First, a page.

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Greetings from Finland!

Discussion in 'New Member Introductions' started by vehve, May 2, 2014.

  1. vehve

    vehve The Token Finn


    Just joined this site a few days ago, after spending a lot of time admiring all the coop designs available. They were a great help when designing our own coop. We just moved the first 4 occupants into their new home last weekend, and two more are waiting to get in there soon. This is our first experience with keeping chickens, so this site has been an invaluable resource of information.

    Currently we have 1 Marans and 3 Marans-Araucana mixes in the coop, two of which are roosters. We'll see how long we can keep the boys, but since they're only 6 weeks old at the moment I'm thinking we still get to enjoy watching them grow for a few months. We also have 2 three-week-old Sussexes waiting to get in there, same 50-50 sex spread with these. We're thinking of keeping the rooster, because at least for now he seems to be a lot more friendly to humans than the Arau-Marans'es.

    We're probably going to get 3 older once the coop is fully finished to kick-start our egg production.

    It seems most of the users here live in a slightly warmer climate than we do, so I haven't read about that many experiences with insulated coops, but let's hope i managed to put together something that can weather through our winter as well. I did go a bit crazy with the insulation.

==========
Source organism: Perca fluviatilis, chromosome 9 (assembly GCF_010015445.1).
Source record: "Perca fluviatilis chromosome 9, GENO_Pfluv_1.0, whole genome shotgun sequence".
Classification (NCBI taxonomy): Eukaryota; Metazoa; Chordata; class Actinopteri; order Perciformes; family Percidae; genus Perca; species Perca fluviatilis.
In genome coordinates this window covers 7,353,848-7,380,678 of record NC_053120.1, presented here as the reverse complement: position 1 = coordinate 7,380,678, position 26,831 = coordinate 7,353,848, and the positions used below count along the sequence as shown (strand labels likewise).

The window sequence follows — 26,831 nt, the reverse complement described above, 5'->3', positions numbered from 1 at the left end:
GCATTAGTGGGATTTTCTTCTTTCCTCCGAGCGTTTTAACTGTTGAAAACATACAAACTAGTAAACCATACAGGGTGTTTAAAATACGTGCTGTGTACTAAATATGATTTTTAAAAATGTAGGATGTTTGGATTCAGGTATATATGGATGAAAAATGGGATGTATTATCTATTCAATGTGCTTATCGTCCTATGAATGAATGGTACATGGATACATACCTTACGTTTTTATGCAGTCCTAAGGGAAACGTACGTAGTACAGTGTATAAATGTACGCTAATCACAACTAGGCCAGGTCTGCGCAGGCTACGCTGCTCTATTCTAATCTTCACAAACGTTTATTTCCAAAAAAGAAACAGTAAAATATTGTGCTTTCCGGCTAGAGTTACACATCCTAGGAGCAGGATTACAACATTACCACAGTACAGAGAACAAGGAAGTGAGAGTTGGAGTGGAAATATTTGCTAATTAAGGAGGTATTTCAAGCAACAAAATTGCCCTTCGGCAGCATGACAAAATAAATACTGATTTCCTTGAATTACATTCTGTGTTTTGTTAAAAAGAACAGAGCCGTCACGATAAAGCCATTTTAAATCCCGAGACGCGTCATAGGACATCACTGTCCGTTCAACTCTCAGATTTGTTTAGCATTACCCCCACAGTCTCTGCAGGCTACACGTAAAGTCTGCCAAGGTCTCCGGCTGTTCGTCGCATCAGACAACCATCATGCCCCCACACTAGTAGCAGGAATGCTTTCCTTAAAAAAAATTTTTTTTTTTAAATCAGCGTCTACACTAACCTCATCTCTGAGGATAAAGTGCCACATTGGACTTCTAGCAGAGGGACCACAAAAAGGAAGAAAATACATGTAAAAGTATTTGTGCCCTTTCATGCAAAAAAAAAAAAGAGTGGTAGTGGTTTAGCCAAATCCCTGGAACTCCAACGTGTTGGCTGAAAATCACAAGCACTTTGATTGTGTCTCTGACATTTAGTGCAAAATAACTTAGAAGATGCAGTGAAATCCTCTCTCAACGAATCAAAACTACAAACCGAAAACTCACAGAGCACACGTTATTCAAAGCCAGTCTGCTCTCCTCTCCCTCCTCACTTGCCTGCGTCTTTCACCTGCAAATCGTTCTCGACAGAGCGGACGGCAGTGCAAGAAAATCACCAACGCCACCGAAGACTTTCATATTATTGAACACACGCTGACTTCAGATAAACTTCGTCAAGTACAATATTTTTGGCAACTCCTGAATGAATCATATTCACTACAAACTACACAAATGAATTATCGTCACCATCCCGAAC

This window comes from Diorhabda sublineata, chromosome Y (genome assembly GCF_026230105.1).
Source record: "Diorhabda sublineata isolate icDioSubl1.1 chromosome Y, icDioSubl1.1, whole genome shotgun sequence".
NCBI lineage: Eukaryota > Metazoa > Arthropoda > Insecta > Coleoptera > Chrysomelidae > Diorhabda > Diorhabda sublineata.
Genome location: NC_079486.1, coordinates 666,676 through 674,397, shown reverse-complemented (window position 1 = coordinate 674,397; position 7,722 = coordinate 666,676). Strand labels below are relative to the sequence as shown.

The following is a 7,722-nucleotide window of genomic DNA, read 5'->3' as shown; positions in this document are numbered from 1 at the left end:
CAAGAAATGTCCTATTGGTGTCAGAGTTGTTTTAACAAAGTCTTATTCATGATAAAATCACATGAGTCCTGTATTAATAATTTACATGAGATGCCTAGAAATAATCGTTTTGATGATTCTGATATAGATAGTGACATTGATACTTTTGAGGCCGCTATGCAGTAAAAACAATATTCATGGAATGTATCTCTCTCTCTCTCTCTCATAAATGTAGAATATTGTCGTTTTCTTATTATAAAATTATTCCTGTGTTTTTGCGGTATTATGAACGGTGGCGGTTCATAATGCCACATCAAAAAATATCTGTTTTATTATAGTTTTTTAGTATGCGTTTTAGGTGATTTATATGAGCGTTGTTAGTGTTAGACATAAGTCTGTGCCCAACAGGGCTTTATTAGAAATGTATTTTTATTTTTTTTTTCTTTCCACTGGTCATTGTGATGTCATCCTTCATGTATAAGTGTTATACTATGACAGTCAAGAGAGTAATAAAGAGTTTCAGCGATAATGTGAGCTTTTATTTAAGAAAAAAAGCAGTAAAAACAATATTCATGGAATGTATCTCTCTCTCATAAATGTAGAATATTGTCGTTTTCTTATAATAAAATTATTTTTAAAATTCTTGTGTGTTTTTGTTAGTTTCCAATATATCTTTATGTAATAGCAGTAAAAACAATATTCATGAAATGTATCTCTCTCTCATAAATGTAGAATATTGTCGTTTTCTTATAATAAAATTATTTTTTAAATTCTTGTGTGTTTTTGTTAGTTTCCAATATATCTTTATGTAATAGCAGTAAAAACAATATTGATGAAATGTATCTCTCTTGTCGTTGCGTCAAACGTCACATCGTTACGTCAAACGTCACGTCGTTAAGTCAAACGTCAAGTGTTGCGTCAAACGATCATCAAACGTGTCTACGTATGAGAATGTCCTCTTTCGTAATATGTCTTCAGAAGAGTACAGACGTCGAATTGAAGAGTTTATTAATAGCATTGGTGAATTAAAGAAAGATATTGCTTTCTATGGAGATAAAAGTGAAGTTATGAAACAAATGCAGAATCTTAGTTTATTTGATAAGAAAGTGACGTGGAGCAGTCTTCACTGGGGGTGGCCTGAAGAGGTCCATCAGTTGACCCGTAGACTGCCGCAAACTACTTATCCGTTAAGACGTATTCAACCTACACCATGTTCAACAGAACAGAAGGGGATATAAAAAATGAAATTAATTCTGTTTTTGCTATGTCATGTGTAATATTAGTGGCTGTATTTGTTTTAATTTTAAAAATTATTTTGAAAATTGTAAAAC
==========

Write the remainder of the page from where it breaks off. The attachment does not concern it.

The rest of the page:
If anyone has pictures of their insulated coops i'd love to see them. I also decided to document the progress of our build, so if anyone's interested, it can be found in the coop designs. Here's how it's looking so far:

  2. 1muttsfan

    1muttsfan Overrun With Chickens

    Hi and welcome to BYC from northern Michigan [​IMG]

    Chickens are well adapted to cold weather, and given a draft free but well ventilated coop they will do fine. I keep one window in my coop open some all year round to vent warmer moist air. Most new keepers underestimate how important good ventilation in cold weather is for preventing frostbite and illness.
  3. vehve

    vehve The Token Finn

    Thank you, 1muttsfan =)

    I have to disagree with the cutest dachshund thing, since she all ready lives here =)

    Yeah, I agree that ventilation is key, I currently have a 100mm intake and 100mm outflow duct at the highest point in the coop, if the moisture level gets too high i'll probably install a computer fan in the outflow to improve ventilation.

    I wanted to insulate the coop though, because -20 celsius for a month is not unheard of here during the winter, and sometimes it can go a lot lower. Luckily we're quite close to the sea, so that evens it out a bit. Also, since we're only planning on keeping maybe 6-7 chickens in there, they don't really heat it up all that much.

    What kind of heating arrangements do you have for when it's colder?
  4. TwoCrows

    TwoCrows Show me the way old friend... Staff Member

    Mar 21, 2011
    New Mexico, USA

    Welcome to BYC!